UPDATE: A D.C. Superior Court judge ruled Thursday that DreamHost must comply with a scaled-back Department of Justice demand for data from DisruptJ20.org, an inauguration protest website it hosts.
Last week, DreamHost said it would not comply with a DOJ demand for over one million visitor IP addresses and other data from the website.
On Monday, ahead of a Thursday hearing in D.C. Superior Court, the government dropped the request for visitor IP logs and drastically narrowed the warrant’s scope, writing that it had “no interest” in the kind of sweeping data it initially requested.
Here’s a look at what happened, and what comes next.
Why did DOJ make its original request?
Federal prosecutors said Disruptj20.org was used to plan a violent riot on Inauguration Day in Washington, D.C., that caused extensive property damage and injured six police officers.
The demand to DreamHost is part of a larger case the DOJ is building against more than 100 Inauguration Day protesters. Jury trials for those cases are set to begin in October.
A D.C. Superior Court judge approved the government’s search warrant for the visitor IP addresses, among other data, in early July. The U.S. Attorney’s Office says DreamHost refused to comply so they filed a motion to compel DreamHost to do so. DreamHost will have to now make its case Thursday before a D.C Superior Court.
Why was this a big deal?
DreamHost and privacy advocates said the warrant was “a strong example of investigatory overreach and a clear abuse of government authority.”
“That information could be used to identify any individuals who used this site to exercise and express political speech protected under the Constitution’s First Amendment. That should be enough to set alarm bells off in anyone’s mind,” DreamHost wrote in a blog post.
How often does a request like this happen?
It is standard for the government to request an expansive amount of electronic records — the entirety of a suspect’s emails, for instance — and then search through those records for the particularly described evidence.
It is unusual, however, to see a warrant for an entire website, said Orin Kerr, a law professor at George Washington University Law School and a computer crime law expert.
When it comes to the physical realm — a car, apartment or an office — what constitutes a reasonable search and seizure is well established and on a practical level, more clear cut.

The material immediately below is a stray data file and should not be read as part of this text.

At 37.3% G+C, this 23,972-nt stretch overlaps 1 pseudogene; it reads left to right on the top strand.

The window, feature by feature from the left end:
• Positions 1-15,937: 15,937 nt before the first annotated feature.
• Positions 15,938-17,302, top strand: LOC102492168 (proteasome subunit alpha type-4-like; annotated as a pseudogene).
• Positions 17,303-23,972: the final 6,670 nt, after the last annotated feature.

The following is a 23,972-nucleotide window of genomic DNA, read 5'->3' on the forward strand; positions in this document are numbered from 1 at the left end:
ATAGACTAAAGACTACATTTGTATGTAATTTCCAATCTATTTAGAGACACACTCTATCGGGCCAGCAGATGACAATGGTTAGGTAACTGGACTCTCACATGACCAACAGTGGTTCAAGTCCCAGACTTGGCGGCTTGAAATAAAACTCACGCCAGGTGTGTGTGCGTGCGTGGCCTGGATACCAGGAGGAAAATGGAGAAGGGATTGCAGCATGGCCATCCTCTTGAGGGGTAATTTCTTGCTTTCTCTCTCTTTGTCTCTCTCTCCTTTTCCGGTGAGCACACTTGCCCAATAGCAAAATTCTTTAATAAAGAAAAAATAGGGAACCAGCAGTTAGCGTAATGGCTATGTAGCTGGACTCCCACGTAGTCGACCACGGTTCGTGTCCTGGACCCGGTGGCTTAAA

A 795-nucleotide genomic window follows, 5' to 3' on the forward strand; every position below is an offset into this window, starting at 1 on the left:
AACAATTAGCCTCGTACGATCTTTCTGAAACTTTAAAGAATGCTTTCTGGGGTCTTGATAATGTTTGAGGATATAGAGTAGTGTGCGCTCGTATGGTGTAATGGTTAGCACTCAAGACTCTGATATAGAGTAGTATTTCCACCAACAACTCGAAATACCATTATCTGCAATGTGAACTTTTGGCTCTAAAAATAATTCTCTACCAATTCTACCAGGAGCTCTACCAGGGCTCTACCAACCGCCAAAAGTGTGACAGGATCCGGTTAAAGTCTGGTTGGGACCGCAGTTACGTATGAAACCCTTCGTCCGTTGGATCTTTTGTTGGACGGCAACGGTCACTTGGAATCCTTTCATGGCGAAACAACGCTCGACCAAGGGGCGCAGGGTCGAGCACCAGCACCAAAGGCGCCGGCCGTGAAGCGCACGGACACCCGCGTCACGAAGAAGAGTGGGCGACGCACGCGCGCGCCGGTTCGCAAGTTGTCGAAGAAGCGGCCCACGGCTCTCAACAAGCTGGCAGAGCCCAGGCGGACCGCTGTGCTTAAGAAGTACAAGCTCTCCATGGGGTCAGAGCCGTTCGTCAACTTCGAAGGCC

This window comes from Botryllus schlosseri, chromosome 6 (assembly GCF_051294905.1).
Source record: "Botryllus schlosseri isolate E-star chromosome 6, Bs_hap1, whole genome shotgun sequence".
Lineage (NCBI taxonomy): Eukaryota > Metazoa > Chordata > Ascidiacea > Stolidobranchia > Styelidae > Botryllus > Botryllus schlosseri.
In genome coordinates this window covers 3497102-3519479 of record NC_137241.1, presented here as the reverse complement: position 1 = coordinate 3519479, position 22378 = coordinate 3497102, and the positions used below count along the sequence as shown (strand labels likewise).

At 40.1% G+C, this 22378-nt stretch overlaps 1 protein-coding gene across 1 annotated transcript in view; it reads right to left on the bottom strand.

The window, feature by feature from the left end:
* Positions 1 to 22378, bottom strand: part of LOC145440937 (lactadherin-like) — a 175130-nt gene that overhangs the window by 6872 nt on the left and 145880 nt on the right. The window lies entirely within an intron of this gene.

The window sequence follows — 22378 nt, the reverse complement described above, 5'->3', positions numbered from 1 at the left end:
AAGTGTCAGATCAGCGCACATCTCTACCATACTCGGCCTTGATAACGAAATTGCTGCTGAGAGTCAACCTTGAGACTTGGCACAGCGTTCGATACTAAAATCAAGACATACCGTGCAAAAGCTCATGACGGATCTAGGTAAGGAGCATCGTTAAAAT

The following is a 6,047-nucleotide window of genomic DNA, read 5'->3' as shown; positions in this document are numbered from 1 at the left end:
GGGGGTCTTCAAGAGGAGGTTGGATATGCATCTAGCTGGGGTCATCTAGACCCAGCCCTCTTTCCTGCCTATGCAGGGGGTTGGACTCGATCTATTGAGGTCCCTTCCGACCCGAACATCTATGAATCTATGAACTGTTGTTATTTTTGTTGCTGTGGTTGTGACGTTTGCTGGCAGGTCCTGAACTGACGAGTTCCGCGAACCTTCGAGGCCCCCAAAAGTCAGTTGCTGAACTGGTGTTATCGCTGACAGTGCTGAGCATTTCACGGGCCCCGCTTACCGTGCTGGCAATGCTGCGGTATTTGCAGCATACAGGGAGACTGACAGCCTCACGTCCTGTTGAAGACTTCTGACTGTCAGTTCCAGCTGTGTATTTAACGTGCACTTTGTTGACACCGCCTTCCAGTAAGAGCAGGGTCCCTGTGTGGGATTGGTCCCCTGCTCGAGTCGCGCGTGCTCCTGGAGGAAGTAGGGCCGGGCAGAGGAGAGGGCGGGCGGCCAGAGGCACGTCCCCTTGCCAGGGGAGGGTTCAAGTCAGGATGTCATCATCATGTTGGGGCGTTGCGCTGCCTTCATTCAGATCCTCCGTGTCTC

But “there is not well established case law on this when it comes to the digital realm,” Kerr said.
How and why did the DOJ’s request change?
Prosecutors defend the original warrant but say that they did not realize DreamHost had such a large amount of visitor data, or in turn, that their request would be so sweeping.
“What the government did not know when it obtained the Warrant — what it could not have reasonably known — was the extent of visitor data maintained by DreamHost that extends beyond the government’s singular focus in this case of investigating the planning, organization, and participation in the January 20, 2017 riot,” prosecutors wrote, while defending the original warrant.
(A July email included in DreamHost’s response to the original warrant shows DreamHost did alert federal prosecutors that their warrant “seeks the IP addresses of over 1 million visitors to the website.”)
The U.S. attorney’s D.C. office said its request was not about the first amendment, but rather, trying to prove protesters had premeditated and organized violent demonstrations on Inauguration Day.
The new warrant is narrower in scope, seeking not the IP addresses of every visitor to the site but instead for records of focused, private groups that were organized through the website. The modified warrant would also specify the time frame for records it requests and exclude draft posts and photos that were never published on the website.
“The warrant is focused on evidence of the planning, coordination and participation in a criminal act — that is, a premeditated riot,” the government wrote in its new court filing.
Either way, “I think it was wise for the DOJ to file this revised warrant” Chris Ghazarian, DreamHost’s general counsel, told the Newshour on Tuesday. “This is a huge victory for DreamHost, and, more importantly, for the public.”
At a hearing Thursday morning in D.C. Superior Court, a judge said the government could proceed with its warrant, but with several conditions.
The court said the government’s search of data from DisruptJ20 must continue under court supervision. As part of this new court supervised process, prosecutors must draft a framework of how they plan to search this data with the court and specify how they plan to minimize exposure of people’s information who are not connected to their criminal investigation.
The judge also ruled that the data that is searched but deemed irrelevant to the investigation must be sealed.
Dreamhost still had concerns with the revised warrant filed Monday which dropped the request for visitor IP addresses.
The company’s attorneys told reporters outside the courtroom that they are considering appealing this decision, saying that today’s order would still expose thousands of innocent users.